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Why Are The Strings On My Guitar Making Buzzing Sounds?

publication date: Feb 9, 2010

Sometimes the strings on your guitar will buzz even when you're not fretting a note. Sometimes the strings will only buzz when you do fret a note. There are ways to figure out and fix this common problem.

If your string buzzes when you simply play it open, the problem is that the string is vibrating against the metal fret somewhere on the fret board. Basically, the string is too close to the fret to vibrate freely and not come into contact with the metal fret.

The cheapest and easiest quick fix is to take all of your strings off, and put a little piece of paper underneath the saddle to raise it up a little bit. Over time either the string can eat at the plastic, causing it to be a bit lower, or the pressure from the strings can push the saddle down. This obviously causes the action to be too low. The "action" of a guitar is how far away the strings are from the fret board. This fix tough is only temporary and is not the best route.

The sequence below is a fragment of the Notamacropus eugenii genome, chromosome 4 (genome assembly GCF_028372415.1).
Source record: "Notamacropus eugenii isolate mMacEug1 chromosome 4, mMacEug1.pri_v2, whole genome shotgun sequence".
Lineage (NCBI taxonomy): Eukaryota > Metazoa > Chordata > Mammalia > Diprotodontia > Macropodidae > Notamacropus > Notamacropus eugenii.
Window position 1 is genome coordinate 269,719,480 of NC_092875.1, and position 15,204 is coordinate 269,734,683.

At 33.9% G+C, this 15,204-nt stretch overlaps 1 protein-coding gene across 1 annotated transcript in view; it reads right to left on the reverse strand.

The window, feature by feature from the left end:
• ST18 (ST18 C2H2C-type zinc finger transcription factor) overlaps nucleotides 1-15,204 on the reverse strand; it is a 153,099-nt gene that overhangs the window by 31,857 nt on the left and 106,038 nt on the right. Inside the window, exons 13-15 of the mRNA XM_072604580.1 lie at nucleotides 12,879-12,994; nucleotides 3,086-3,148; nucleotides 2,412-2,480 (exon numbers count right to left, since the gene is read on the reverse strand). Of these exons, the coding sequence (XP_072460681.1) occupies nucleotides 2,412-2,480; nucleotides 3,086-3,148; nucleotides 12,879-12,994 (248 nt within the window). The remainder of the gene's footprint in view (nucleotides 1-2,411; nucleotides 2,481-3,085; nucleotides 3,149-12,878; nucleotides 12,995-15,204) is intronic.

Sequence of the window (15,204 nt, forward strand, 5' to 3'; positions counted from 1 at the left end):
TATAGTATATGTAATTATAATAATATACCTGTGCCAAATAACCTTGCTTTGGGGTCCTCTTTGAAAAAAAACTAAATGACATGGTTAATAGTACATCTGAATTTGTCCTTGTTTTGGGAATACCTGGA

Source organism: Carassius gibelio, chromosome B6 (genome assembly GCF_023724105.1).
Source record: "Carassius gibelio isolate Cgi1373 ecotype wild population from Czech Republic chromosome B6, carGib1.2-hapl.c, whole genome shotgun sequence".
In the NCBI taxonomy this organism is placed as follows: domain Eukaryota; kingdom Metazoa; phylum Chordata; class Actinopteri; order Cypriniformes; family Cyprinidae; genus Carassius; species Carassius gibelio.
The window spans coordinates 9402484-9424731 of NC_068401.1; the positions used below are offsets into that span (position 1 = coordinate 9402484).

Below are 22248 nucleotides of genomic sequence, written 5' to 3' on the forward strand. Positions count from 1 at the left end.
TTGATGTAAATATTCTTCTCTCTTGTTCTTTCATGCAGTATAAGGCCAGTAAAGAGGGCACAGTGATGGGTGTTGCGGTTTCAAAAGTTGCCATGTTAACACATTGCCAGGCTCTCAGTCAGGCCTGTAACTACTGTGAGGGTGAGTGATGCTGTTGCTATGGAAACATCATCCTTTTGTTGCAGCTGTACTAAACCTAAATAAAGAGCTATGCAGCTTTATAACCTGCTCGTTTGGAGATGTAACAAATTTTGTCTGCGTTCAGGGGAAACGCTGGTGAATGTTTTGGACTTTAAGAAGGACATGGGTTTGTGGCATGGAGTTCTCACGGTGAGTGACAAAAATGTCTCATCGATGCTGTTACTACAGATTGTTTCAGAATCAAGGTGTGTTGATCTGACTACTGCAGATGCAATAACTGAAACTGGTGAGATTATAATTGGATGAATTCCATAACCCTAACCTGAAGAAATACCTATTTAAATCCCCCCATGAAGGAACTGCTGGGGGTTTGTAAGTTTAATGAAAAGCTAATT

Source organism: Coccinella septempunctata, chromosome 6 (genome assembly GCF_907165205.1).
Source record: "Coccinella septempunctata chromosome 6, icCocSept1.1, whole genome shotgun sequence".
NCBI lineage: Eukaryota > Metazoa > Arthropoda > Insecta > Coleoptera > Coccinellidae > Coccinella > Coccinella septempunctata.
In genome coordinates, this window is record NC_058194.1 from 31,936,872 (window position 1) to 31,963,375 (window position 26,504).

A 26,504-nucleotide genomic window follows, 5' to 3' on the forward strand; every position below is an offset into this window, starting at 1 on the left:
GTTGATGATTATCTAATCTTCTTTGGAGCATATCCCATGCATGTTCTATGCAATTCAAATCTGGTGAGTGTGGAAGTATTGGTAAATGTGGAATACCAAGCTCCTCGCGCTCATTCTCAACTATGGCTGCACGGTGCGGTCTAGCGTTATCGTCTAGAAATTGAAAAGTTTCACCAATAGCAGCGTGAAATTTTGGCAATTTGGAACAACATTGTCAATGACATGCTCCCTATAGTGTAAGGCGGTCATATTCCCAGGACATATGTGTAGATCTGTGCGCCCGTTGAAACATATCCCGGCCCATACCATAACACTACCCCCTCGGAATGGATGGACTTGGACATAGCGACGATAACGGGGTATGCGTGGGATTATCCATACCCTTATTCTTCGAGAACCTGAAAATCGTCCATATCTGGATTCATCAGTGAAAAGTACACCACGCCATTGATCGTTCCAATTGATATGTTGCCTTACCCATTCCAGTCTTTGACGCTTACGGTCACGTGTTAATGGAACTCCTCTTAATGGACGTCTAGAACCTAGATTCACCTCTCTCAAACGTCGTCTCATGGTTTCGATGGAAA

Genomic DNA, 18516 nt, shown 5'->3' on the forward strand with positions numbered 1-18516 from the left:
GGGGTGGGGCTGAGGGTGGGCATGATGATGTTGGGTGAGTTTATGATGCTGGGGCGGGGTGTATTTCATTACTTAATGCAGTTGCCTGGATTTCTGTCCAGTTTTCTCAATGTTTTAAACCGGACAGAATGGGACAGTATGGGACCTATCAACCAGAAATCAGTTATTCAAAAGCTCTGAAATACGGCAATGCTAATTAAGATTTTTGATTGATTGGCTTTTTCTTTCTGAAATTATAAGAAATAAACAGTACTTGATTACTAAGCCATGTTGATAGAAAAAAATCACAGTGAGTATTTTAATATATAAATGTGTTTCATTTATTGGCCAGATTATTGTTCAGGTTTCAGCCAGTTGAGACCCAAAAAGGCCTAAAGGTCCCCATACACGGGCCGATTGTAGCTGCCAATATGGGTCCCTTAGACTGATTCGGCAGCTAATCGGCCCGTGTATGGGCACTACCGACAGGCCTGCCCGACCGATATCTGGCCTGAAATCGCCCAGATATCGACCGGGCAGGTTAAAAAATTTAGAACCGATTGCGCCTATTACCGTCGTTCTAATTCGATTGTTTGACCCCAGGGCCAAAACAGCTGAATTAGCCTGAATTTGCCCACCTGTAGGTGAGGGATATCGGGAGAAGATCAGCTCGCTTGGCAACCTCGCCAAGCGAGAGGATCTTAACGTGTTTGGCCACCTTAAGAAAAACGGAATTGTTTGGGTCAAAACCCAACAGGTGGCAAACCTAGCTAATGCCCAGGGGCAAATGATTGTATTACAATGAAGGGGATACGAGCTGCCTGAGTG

The other fix is to get the truss rod adjusted at a music shop. The truss rod adjusts the curvature of the neck, which will directly affect the action. Do not try this yourself because you could permanently hurt the guitar. This might give you higher action, but the buzzing should be fixed. A guitar expert will know the exact curvature of your neck so that your strings will be as close to the fret board as possible without buzzing.
If your strings only buzz when you fret a note, odds are you need to press down a little bit harder on the string, or you need to move your finger closer to the middle of the fret. If you are sure that you are pressing down hard enough, then you may want to take your guitar into a shop to have them look at it.

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